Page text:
AgrAbility Webinar: Smart technology in agriculture & the home

AgrAbility logo

Smart technology in agriculture & the home: what is it and what is its impact on safety and efficiency?

Wednesday, April 8, 2020
3:00 – 4:00 p.m. EDT

Program Description

“Smart technology” is an umbrella term that encompasses many devices designed to make life easier for the user. Common types of smart technologies include watches, televisions, and a wide variety of other home devices (some that even respond to their own names). While marketed to the masses as the “next big thing,” for some individuals these devices can restore their independence and, in certain cases, even be life-saving. Whether the smart technologies are worn on the body or remain stationary, they can help prevent accidents from happening or assist in contacting emergency services if a crisis should occur. This webinar will discuss how smart technologies can benefit agricultural workers in the workplace and in the home.

Webinar topics include:

  • Types of smart technologies
  • Wearable devices
  • Home devices
  • Implications for agriculture
  • Implications for individuals with disabilities

Presenter

Luke Cain is a student from Indiana Wesleyan University’s occupational therapy doctorate (OTD) program. He is currently completing his residency project with AgrAbility with a focus on advocacy for the program and for agriculture workers with disabilities. He graduated from Indiana Wesleyan University in 2017 with a bachelor’s degree in exercise science and will be graduating from OTD school in April 2020. Luke is passionate about helping individuals with disabilities receive the therapy, education, and any other services they may need to help them meet their goals and be as independent as possible.

A question & answer period will follow the presentation.

Registration

To participate in this free webinar, click here to access the online registration form by Friday, April 3. Instructions for accessing the session will be sent to registrants by Monday, April 6. Please pass on this invitation to others you believe may be interested. Contact AgrAbility at 800-825-4264 or email agrability@agrability.org if you have questions.

 

ATIA Offers Free Webinars

ATIA, the Assistive Technology Industry Association, has announced that because of the COVID-19 outbreak they will be offering a series of free webinars:

ATIA recognizes that you have questions regarding COVID-19 (Coronavirus) and its implications on the assistive technology community. Below is an ongoing list of free webinars in the ATIA Learning Center and resources you can use to learn relevant information and insight from your peers.

This series is just one of the ways ATIA is sharing relevant educational content with our community. We’ll continue to update this page as new webinars are added. If you have a resource, tool or idea you would like to share as part of this webinar series, please fill out this form.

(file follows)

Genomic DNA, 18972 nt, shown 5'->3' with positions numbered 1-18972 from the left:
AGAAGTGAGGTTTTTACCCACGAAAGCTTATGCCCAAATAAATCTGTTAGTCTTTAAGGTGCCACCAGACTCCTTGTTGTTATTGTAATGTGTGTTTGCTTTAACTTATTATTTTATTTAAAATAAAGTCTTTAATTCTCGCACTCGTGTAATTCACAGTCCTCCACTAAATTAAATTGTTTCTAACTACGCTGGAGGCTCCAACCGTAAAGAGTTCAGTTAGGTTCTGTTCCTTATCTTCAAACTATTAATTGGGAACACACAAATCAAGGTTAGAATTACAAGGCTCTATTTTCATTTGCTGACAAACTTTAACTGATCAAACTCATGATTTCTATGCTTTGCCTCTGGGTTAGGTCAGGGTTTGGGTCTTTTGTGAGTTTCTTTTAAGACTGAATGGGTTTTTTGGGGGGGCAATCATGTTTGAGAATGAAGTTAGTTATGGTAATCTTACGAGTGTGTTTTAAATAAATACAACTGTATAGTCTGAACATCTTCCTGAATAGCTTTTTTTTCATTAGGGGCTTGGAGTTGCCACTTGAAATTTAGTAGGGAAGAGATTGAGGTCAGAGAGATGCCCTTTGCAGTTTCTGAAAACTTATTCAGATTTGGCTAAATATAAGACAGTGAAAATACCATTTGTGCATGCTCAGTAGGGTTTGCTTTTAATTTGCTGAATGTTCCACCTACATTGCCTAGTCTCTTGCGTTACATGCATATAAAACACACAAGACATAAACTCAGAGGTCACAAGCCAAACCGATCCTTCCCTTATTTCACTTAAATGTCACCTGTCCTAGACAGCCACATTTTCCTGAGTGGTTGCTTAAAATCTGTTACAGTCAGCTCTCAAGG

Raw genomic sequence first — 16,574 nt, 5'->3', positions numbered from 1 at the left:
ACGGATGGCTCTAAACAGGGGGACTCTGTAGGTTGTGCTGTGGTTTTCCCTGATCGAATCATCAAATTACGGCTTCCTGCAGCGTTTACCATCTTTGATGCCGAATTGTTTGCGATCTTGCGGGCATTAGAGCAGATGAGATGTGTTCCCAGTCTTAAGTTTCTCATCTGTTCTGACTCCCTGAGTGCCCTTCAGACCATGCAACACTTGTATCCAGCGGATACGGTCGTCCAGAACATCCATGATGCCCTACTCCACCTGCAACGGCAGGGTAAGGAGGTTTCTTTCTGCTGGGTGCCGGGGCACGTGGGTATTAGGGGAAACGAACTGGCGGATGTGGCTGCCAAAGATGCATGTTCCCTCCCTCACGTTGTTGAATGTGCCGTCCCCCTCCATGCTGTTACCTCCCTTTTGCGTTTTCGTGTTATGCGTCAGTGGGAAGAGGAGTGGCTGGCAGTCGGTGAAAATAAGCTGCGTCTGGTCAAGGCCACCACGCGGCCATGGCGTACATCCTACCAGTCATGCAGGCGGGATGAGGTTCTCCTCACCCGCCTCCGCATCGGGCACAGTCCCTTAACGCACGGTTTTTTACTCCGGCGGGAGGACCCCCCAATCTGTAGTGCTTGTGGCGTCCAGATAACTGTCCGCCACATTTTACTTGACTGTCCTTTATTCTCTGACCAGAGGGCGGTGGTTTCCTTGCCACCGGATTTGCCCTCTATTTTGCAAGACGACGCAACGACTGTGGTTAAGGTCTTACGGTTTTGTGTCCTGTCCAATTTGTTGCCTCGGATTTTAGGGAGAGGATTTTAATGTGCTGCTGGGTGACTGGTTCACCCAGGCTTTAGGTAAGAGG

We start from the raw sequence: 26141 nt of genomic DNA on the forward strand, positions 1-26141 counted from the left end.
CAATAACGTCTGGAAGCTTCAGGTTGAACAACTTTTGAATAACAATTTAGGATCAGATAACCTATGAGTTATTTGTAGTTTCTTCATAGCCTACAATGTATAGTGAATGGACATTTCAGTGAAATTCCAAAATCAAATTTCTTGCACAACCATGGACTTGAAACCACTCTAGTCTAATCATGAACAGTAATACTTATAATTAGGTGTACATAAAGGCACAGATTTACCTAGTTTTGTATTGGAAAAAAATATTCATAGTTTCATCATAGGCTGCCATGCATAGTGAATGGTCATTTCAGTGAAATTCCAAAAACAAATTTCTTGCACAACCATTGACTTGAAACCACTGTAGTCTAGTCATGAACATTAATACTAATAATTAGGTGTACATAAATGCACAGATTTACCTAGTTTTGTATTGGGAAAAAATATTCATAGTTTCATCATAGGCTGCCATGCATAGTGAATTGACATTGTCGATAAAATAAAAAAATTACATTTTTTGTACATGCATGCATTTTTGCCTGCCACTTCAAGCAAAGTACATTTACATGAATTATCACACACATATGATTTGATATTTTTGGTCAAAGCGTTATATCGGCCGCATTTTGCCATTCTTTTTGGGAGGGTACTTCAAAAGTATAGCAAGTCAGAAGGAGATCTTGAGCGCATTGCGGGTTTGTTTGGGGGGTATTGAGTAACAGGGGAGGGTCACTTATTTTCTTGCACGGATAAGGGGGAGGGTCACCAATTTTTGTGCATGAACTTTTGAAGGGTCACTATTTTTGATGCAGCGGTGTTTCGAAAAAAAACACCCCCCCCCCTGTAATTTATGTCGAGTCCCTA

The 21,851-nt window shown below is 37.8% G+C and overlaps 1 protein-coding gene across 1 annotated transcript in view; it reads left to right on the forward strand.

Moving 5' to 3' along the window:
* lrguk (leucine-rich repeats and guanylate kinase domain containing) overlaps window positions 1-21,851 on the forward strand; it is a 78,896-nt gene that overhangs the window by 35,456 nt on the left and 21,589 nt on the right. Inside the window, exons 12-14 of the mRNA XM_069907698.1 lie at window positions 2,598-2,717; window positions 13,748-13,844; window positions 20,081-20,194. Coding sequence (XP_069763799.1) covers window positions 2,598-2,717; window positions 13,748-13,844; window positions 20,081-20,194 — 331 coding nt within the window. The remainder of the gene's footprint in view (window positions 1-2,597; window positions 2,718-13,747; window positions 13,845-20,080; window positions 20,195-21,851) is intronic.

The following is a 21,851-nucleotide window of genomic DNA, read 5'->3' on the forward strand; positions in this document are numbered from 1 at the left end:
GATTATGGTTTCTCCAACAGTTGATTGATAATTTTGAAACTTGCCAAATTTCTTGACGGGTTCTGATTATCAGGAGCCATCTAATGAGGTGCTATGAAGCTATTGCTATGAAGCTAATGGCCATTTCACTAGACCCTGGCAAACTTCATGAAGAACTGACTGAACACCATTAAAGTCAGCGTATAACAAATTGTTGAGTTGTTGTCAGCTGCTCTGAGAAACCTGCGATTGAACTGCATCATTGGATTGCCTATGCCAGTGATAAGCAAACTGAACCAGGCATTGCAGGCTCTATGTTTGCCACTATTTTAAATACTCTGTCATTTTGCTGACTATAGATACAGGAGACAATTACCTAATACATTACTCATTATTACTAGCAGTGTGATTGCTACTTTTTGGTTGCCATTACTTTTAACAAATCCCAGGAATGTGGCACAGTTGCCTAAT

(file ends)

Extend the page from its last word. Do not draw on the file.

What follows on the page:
These live courses are presented by your AT community and are free for anyone and everyone. Each course will be recorded for you to access at any time.

Carefully Curating Apps and Software for Young Children-Managing Increased Screen Time
Tuesday, April 7 at 12:00pm CDT/1:00pm EDT
Beth Poss, Speech/Language Pathologist, AT Consultant
Presented by ATIA Member: LessonPix
This presentation will review popular apps and other digital resources using a checklist that outlines what makes an effective app based on research and guidance from respected authorities including the American Pediatric Association, and the National Association for the Education of Young Children (NAEYC).

Supporting Remote Learning with Microsoft Learning Tools
Thursday, April 9 at 11:00am CDT/12:00pm EDT
Rachel Berger, AT Specialist
Presented by ATIA Member: Microsoft
This presentation will showcase Microsoft’s free Learning Tools that can be used to support student engagement and accessibility for users with learning differences.

Recording Online Content
Thursday, April 9 at 1:00pm CDT/2:00pm EDT
Liam Kelly, Manager of North American Sales, Note Taking Express
Presented by ATIA Member: Note Taking Express
This session explores the inbuilt features of Windows, iPhone, iPad and Macbooks that can capture the screens and audio, along with different ideas for recording content.

Supporting Students and Employees with Dyslexia at Home
Tuesday, April 14 at 11:00am CDT/12:00pm EDT
Chris Hughes, Founder, Present Pal; Cara Hunt, Head of Marketing, Present Pal; Euan Colley, Head of Product, Present Pal
Presented by ATIA Member: Present Pal
This course is an informal discussion about strategies and tools that students and employees with dyslexia can use to support themselves while working/studying from home.

AAC Language Lab Implementation Strategies
Wednesday, April 15 at 11:00am CDT/12:00pm EDT
Jane Odom, M.Ed
Presented by ATIA Member: PRC-Saltillo
The AAC Language Lab is now free. This session will dive into how to determine where to start, what is available and how to navigate all the lesson plans, activities and resources.